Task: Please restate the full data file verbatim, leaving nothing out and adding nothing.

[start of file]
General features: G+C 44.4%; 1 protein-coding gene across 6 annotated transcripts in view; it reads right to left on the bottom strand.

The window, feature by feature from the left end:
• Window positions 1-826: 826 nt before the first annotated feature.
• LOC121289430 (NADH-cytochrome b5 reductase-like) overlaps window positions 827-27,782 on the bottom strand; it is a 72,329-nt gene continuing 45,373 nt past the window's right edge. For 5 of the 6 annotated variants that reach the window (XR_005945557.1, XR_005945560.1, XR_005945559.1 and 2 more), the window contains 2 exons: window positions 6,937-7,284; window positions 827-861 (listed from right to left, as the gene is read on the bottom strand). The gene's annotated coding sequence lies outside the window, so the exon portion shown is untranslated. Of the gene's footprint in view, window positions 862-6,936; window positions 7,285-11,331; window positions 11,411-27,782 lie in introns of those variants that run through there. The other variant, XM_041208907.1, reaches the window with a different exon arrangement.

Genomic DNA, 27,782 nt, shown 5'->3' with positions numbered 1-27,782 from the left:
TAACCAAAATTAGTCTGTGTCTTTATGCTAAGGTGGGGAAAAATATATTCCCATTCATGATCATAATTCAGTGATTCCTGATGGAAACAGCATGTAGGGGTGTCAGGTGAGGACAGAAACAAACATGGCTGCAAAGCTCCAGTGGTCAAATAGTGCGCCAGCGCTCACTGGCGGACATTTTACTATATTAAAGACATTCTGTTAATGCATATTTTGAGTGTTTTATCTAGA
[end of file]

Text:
General features: G+C 44.4%; 1 protein-coding gene across 6 annotated transcripts in view; it reads right to left on the bottom strand.

The window, feature by feature from the left end:
• Window positions 1-826: 826 nt before the first annotated feature.
• LOC121289430 (NADH-cytochrome b5 reductase-like) overlaps window positions 827-27,782 on the bottom strand; it is a 72,329-nt gene continuing 45,373 nt past the window's right edge. For 5 of the 6 annotated variants that reach the window (XR_005945557.1, XR_005945560.1, XR_005945559.1 and 2 more), the window contains 2 exons: window positions 6,937-7,284; window positions 827-861 (listed from right to left, as the gene is read on the bottom strand). The gene's annotated coding sequence lies outside the window, so the exon portion shown is untranslated. Of the gene's footprint in view, window positions 862-6,936; window positions 7,285-11,331; window positions 11,411-27,782 lie in introns of those variants that run through there. The other variant, XM_041208907.1, reaches the window with a different exon arrangement.

Genomic DNA, 27,782 nt, shown 5'->3' with positions numbered 1-27,782 from the left:
TAACCAAAATTAGTCTGTGTCTTTATGCTAAGGTGGGGAAAAATATATTCCCATTCATGATCATAATTCAGTGATTCCTGATGGAAACAGCATGTAGGGGTGTCAGGTGAGGACAGAAACAAACATGGCTGCAAAGCTCCAGTGGTCAAATAGTGCGCCAGCGCTCACTGGCGGACATTTTACTATATTAAAGACATTCTGTTAATGCATATTTTGAGTGTTTTATCTAGA